We’ve seen each of the Legends that make up the baseline of the Revenant so far:
- Jalis/Legendary Dwarf Stance: Tanky
- Mallyx/Legendary Demon Stance: Conditions
- Ventari/Legendary Centaur Stance: Support
- Shiro/Legendary Assassin Stance: Burst Damage
Now, we get to know the final specialization that will be added to the Revenant for Heart of Thorns: the Herald!
Revenant Elite Specialization
Game Designer Roy Cronacher gives us the details about the Herald where Glint is the Legend for this elite specialization. This specialization is designed to make Revenants as frontline party utility. The skills provided by this legend encourages players to stand near a Revenant that’s using the Legendary Dragon stance for defense aid and boons.
Elite Weapon: Shield
I think the weapon is a good place to start. Since Glint embodies party utility, the weapon that Revenants will have access to is offhand shield. The two skills are the following:
- Envoy of Exuberance: Dragon energy comes forth as a wave from your shield granting protection to allies in the target path, healing at the target location then finally returns back to the Revenant. I assume the animation is similar to the Chronomancer’s Tides of Time shield skill.
- Crystal Hibernation: A crystal energy shield blocks damage and conditions while regenerating your health. You also gain a defiance bar on use. Once broken, you’ll be stunned for 2 seconds and have 25 stacks of vulnerability. You cannot move while channeling this skill.
Legendary Dragon Stance
The Legendary Dragon stance skills embody the Six Facets that you had to face to meet Glint in GW1. Each Facet skill is an upkeep aura skill and can be casted again at no energy cost for an empowered ability but will make the skill go on cooldown.
Facet of Elements (Utility): grants AoE swiftness and turns into Elemental Blast. When you cast Elemental Blast at a target location, the area is seared in Glint’s Dragon breath that causes condition like chill, weakness, and burning.
Facet of Chaos (Elite): grants AoE protection and turns into Chaotic Release. When you cast Chaotic Release, you grant super speed to allies and control (taunt?) enemies.
Facet of Nature: If you notice I said that there are Six Facets but only 5 skills can be placed on the utility bar. So where does this Facet of Nature, as the 6th facet, fit in? Well, it’s available for every Legend stance. Most likely to be an F2 skill, this Facet increases outgoing boon duration by 50% and turns into One With Nature. When you cast One With Nature, it cancels Facet of Nature to apply the boons of all the other facets at once!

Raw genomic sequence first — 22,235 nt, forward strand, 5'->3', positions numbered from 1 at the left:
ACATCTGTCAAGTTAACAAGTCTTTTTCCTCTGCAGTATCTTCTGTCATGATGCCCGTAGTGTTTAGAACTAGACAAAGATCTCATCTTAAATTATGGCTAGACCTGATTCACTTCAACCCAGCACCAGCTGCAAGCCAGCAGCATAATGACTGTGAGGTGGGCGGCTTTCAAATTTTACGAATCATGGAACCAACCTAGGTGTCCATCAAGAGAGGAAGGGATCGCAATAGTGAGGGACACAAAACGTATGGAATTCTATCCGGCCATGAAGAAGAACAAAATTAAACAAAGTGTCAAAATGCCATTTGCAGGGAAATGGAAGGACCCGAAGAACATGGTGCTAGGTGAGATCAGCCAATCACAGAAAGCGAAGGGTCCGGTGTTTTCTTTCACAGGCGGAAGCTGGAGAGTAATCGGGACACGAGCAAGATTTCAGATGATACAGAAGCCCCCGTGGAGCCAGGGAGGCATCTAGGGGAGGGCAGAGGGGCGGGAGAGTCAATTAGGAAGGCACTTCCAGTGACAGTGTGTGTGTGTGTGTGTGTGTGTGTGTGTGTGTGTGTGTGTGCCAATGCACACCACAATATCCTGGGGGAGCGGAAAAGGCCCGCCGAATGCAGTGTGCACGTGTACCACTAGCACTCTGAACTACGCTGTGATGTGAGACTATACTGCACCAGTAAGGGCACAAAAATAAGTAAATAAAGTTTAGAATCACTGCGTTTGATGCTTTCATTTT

So up till the last beta weekend event, there was no word on the Revenant’s underwater combat. Well we’ve finally got the answer to that as well. Revenants will be able to use a spear underwater. The spear will supply physical and condition damage.
What’s interesting about spear is that it will have two different types of auto attacks based on the range of your target. The ranged auto attack (which is condition based) is called Spear of Anguish. The melee auto attack is called Rapid Assault that is a flurry of multiple hits that stack vulnerability.
Some of the other underwater skills are Venomous Sphere that is a orb of Mist energy that poisons any enemies on it’s path. The secondary skill called Frigid Discharge detonates the sphere for a burst of damage. There’s also Rift Containment that traps enemies between two rifts from the Mists.
I think the Revenant has finally come full circle now. It’s a very interesting decision to make the shield have a heal as I noticed that Shiro stance lacked a reliable strong initial heal so this will help. The protection and blocks help as well. Removal of conditions such as bleed and poison looks like will still be rather difficult with Shiro as it required you to swap Legends and using said Legend’s healing skill which takes you out of an assaulting role for quite a few vital seconds. Revenant is the first profession we know of that will use a defiance bar. Players will definitely have to use this skill sparingly or be able to cancel the cast before the bar breaks.